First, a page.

- It’s ethical. Buying from sustainable fashion brands supports proper labor laws and fair wages. Many garment workers work long hours under poor conditions so companies can keep production cheap and fast, as evidenced by the 2013 Rana Plaza factory collapse in Bangladesh. However, sustainable clothing is made with an ethical and cruelty-free agenda. Employees are able to lead a higher quality of life with fair living wages and better working conditions.
5 Tips for Shopping Sustainably
Think Like a Pro
Queer Eye cohost Tan France breaks down the principles of great style, from building a capsule wardrobe to looking pulled together every day.View Class
In 2017, the United States alone produced over 16 million tons of textile waste, only 15 percent of which was recycled. A rise in sustainable practices and production processes may help reduce the amount of waste over time, greatly benefiting the planet and everyone who lives on it. For tips on how to shop sustainably, see below:
- Shop at thrift stores. It can take over 600 gallons of water to make a single cotton t-shirt. Buying clothing secondhand can reduce the amount of reusable clothing that ends up in landfills by extending its lifecycle. Thrift shopping increases the amount of time between the use and disposal phase of a garment’s lifecycle, giving us more out of our used clothing, which in turn can decrease the need for overproduction and manufacturing. Donate or consign your own unwanted clothes to a thrift shop to give them another purpose other than turning into waste.
- Buy natural fibers. Synthetic fibers and non-biodegradable materials like polyester, acrylic, and nylon are especially harmful to the environment. Stick with clothing brands that offer items made from natural, sustainable materials like organic hemp or organic linen. These sustainable fabrics are derived from plants that require much less water than cotton. Even though organic cotton plants use fewer pesticides than standard cotton, they still need hundreds of gallons of water just to grow. In fact, due to the resources needed and harm of pesticides on the environment, a pair of denim jeans has some of the biggest sustainability issues in clothing manufacturing. Recycled or upcycled cotton is the most sustainable option if you want to buy cotton clothing.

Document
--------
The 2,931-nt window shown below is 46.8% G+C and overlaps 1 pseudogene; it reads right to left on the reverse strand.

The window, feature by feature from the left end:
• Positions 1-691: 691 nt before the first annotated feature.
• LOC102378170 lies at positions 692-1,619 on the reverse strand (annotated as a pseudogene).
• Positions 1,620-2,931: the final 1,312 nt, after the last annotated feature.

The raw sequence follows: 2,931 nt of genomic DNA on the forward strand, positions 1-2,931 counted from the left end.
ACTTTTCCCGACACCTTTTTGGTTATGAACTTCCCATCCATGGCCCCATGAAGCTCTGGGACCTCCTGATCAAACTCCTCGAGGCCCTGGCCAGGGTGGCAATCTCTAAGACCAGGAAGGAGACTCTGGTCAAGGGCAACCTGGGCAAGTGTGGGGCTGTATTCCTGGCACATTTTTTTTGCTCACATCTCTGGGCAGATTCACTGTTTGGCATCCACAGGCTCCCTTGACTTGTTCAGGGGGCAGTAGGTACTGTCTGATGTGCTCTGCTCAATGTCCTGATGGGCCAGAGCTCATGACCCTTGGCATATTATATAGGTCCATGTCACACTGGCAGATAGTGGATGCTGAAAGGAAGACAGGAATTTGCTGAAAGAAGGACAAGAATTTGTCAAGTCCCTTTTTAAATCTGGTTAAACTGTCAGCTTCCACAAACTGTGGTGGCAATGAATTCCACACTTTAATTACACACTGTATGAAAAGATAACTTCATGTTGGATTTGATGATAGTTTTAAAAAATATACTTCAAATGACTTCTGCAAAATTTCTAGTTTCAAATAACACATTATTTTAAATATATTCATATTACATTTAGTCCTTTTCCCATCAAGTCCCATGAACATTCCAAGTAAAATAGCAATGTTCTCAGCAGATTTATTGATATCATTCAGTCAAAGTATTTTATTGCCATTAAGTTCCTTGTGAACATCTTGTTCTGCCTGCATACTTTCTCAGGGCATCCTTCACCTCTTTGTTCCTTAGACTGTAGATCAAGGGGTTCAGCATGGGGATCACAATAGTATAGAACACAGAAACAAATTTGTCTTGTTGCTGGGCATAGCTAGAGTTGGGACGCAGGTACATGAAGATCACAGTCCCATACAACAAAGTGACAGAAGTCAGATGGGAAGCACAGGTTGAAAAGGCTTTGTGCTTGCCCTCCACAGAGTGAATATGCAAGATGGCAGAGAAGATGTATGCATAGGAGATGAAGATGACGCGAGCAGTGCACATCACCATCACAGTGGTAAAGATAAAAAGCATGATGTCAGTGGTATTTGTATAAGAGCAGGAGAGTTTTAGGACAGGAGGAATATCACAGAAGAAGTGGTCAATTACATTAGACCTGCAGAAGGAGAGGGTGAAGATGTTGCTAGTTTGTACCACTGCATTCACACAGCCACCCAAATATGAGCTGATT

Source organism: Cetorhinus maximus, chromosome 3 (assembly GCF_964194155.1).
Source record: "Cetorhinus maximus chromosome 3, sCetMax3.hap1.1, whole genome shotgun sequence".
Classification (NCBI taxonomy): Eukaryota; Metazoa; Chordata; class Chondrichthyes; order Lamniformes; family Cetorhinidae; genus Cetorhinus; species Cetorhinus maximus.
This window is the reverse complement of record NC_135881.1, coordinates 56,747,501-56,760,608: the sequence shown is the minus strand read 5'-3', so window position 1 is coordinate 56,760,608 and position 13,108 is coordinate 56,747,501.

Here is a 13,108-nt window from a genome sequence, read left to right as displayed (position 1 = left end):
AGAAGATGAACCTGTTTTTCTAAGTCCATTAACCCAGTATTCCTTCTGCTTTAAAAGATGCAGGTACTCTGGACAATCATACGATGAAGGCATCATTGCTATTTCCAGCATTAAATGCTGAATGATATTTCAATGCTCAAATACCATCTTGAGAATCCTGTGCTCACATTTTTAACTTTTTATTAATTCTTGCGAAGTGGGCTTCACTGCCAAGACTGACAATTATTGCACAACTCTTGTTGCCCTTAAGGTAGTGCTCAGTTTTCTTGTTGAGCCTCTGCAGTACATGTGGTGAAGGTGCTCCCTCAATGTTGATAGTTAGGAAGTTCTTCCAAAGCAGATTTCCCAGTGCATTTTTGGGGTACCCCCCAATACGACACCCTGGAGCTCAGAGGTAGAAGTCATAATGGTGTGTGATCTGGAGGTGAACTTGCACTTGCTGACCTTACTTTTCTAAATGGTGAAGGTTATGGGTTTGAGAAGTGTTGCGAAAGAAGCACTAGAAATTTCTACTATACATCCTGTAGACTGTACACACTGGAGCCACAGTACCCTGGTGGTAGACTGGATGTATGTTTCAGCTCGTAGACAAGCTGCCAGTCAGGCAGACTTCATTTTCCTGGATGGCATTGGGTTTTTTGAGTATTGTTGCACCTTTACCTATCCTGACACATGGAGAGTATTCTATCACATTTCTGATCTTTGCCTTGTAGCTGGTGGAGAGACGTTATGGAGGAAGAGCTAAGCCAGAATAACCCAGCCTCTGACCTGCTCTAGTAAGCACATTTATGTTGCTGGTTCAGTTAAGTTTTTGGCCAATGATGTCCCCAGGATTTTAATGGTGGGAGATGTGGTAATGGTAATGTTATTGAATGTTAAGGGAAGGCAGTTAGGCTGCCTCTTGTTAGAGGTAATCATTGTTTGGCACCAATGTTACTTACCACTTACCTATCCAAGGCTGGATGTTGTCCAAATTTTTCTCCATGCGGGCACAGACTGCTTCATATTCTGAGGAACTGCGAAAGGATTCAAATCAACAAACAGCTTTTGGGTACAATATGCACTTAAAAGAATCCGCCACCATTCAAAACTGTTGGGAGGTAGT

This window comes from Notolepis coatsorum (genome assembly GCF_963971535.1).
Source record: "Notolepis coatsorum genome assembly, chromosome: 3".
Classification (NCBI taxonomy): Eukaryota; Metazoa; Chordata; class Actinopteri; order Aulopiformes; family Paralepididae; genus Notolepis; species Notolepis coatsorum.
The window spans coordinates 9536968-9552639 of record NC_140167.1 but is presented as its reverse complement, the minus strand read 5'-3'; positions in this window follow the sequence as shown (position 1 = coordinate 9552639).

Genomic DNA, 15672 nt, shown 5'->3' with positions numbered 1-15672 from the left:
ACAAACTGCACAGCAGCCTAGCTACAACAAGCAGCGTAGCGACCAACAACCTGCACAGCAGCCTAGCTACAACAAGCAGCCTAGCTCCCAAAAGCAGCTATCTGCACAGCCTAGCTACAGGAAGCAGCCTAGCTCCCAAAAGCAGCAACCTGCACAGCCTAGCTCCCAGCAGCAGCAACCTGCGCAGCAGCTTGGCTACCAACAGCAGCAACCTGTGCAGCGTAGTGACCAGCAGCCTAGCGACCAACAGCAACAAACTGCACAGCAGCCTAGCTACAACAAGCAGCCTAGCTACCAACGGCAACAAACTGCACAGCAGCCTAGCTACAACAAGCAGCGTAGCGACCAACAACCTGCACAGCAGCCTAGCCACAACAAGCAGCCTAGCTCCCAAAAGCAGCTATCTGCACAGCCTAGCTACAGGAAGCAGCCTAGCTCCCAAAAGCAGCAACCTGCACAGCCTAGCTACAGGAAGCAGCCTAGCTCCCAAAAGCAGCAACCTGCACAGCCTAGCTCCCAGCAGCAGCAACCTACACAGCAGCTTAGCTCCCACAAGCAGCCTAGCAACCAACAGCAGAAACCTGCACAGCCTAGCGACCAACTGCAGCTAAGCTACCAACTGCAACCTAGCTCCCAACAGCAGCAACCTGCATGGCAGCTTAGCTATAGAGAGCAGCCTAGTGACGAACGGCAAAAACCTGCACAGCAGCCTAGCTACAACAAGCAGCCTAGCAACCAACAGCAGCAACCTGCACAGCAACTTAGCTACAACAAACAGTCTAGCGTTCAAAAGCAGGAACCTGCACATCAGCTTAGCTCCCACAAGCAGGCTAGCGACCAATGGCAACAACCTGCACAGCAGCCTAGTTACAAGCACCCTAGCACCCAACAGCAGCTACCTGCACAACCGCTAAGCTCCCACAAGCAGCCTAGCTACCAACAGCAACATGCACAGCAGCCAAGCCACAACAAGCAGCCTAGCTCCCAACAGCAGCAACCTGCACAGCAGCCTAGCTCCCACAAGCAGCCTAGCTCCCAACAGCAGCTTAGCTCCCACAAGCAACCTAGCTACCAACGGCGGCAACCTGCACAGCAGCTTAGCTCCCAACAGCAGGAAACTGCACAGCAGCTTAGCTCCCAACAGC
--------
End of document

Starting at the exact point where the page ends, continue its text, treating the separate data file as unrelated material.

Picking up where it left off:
- Build a capsule wardrobe. A capsule wardrobe is a collection of classic pieces that work together with versatility, allowing you to create look after look with just a few items. A capsule wardrobe can create a solid, reusable foundation of clothing, minimizing your need to purchase new items or accessories.
- Rent clothes. Borrowing clothing is a great way to cut down on consumption. Rather than buying a designer dress or trendy suit you may never wear again, look for companies online who offer rentable wear for special occasions.
- Shop local. Local clothing vendors can tell you where their materials are sourced from, and how the clothing was made. Find vendors who are fair trade certified or ones that use eco-friendly materials. Buying local is also a great way to support your community, keeping hardworking people in business by supporting their venture.
Want to Learn More About Unleashing Your Inner Fashionista?
Get a MasterClass Annual Membership and let Tan France be your very own style spirit guide. Queer Eye’s fashion guru spills everything he knows about building a capsule collection, finding a signature look, understanding proportions, and more (including why it’s important to wear underwear to bed)—all in a soothing British accent, no less.